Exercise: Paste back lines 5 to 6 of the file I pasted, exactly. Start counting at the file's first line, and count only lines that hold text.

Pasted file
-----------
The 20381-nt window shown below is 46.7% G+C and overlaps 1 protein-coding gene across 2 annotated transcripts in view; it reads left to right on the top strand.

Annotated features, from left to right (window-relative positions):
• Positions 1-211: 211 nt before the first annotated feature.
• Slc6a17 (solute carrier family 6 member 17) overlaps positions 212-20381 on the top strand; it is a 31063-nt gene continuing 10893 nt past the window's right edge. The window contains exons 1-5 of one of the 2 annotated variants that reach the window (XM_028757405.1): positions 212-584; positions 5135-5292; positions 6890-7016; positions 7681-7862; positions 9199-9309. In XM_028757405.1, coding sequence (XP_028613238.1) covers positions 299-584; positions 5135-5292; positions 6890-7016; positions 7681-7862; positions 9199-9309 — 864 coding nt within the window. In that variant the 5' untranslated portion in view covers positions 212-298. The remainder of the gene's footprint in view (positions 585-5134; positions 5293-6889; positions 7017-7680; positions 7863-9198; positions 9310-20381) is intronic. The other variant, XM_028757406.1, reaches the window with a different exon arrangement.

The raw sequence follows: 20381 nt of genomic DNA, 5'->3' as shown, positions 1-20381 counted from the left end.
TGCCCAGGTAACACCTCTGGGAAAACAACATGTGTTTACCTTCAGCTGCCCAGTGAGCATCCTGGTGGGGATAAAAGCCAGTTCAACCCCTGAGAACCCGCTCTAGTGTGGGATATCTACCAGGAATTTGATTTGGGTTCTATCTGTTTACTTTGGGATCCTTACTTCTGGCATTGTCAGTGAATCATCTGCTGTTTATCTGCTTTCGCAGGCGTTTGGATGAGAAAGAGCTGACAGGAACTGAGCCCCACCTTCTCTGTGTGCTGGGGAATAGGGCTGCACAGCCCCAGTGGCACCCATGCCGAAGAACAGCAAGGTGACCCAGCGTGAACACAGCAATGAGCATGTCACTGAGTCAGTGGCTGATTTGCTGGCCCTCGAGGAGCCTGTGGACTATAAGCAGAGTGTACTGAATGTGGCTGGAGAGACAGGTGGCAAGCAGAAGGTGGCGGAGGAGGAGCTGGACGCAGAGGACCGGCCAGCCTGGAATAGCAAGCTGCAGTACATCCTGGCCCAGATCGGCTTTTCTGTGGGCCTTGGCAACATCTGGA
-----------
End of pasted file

The raw sequence follows: 20381 nt of genomic DNA, 5'->3' as shown, positions 1-20381 counted from the left end.
TGCCCAGGTAACACCTCTGGGAAAACAACATGTGTTTACCTTCAGCTGCCCAGTGAGCATCCTGGTGGGGATAAAAGCCAGTTCAACCCCTGAGAACCCGCTCTAGTGTGGGATATCTACCAGGAATTTGATTTGGGTTCTATCTGTTTACTTTGGGATCCTTACTTCTGGCATTGTCAGTGAATCATCTGCTGTTTATCTGCTTTCGCAGGCGTTTGGATGAGAAAGAGCTGACAGGAACTGAGCCCCACCTTCTCTGTGTGCTGGGGAATAGGGCTGCACAGCCCCAGTGGCACCCATGCCGAAGAACAGCAAGGTGACCCAGCGTGAACACAGCAATGAGCATGTCACTGAGTCAGTGGCTGATTTGCTGGCCCTCGAGGAGCCTGTGGACTATAAGCAGAGTGTACTGAATGTGGCTGGAGAGACAGGTGGCAAGCAGAAGGTGGCGGAGGAGGAGCTGGACGCAGAGGACCGGCCAGCCTGGAATAGCAAGCTGCAGTACATCCTGGCCCAGATCGGCTTTTCTGTGGGCCTTGGCAACATCTGGA